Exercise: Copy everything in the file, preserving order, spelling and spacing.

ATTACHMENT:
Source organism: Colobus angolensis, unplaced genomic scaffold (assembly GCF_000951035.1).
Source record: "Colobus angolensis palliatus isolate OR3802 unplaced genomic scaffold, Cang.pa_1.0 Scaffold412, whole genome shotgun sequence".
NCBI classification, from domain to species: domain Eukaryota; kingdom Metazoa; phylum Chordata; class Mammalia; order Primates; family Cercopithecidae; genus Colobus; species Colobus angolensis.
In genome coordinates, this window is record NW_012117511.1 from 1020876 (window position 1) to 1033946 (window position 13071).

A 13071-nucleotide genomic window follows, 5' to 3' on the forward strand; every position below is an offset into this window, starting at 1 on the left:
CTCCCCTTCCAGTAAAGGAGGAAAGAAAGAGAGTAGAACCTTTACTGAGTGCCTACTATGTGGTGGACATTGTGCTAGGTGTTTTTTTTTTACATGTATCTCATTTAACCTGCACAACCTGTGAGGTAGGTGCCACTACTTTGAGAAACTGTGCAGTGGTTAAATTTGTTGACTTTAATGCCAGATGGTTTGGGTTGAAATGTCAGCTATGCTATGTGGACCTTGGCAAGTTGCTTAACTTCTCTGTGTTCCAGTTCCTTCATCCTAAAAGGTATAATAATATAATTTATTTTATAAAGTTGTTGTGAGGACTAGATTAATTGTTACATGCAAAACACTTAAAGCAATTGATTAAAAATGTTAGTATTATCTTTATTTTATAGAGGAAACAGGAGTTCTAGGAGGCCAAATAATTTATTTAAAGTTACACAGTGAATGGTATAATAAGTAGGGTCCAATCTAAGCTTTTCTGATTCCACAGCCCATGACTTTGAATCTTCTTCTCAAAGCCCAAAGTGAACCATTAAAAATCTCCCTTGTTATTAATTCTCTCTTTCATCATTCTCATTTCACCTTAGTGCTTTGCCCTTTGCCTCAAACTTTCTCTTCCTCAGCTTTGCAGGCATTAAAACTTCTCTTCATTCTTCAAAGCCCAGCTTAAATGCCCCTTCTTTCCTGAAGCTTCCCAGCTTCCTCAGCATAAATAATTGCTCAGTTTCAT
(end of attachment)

Source organism: Colobus angolensis, unplaced genomic scaffold (assembly GCF_000951035.1).
Source record: "Colobus angolensis palliatus isolate OR3802 unplaced genomic scaffold, Cang.pa_1.0 Scaffold412, whole genome shotgun sequence".
NCBI classification, from domain to species: domain Eukaryota; kingdom Metazoa; phylum Chordata; class Mammalia; order Primates; family Cercopithecidae; genus Colobus; species Colobus angolensis.
In genome coordinates, this window is record NW_012117511.1 from 1020876 (window position 1) to 1033946 (window position 13071).

A 13071-nucleotide genomic window follows, 5' to 3' on the forward strand; every position below is an offset into this window, starting at 1 on the left:
CTCCCCTTCCAGTAAAGGAGGAAAGAAAGAGAGTAGAACCTTTACTGAGTGCCTACTATGTGGTGGACATTGTGCTAGGTGTTTTTTTTTTACATGTATCTCATTTAACCTGCACAACCTGTGAGGTAGGTGCCACTACTTTGAGAAACTGTGCAGTGGTTAAATTTGTTGACTTTAATGCCAGATGGTTTGGGTTGAAATGTCAGCTATGCTATGTGGACCTTGGCAAGTTGCTTAACTTCTCTGTGTTCCAGTTCCTTCATCCTAAAAGGTATAATAATATAATTTATTTTATAAAGTTGTTGTGAGGACTAGATTAATTGTTACATGCAAAACACTTAAAGCAATTGATTAAAAATGTTAGTATTATCTTTATTTTATAGAGGAAACAGGAGTTCTAGGAGGCCAAATAATTTATTTAAAGTTACACAGTGAATGGTATAATAAGTAGGGTCCAATCTAAGCTTTTCTGATTCCACAGCCCATGACTTTGAATCTTCTTCTCAAAGCCCAAAGTGAACCATTAAAAATCTCCCTTGTTATTAATTCTCTCTTTCATCATTCTCATTTCACCTTAGTGCTTTGCCCTTTGCCTCAAACTTTCTCTTCCTCAGCTTTGCAGGCATTAAAACTTCTCTTCATTCTTCAAAGCCCAGCTTAAATGCCCCTTCTTTCCTGAAGCTTCCCAGCTTCCTCAGCATAAATAATTGCTCAGTTTCAT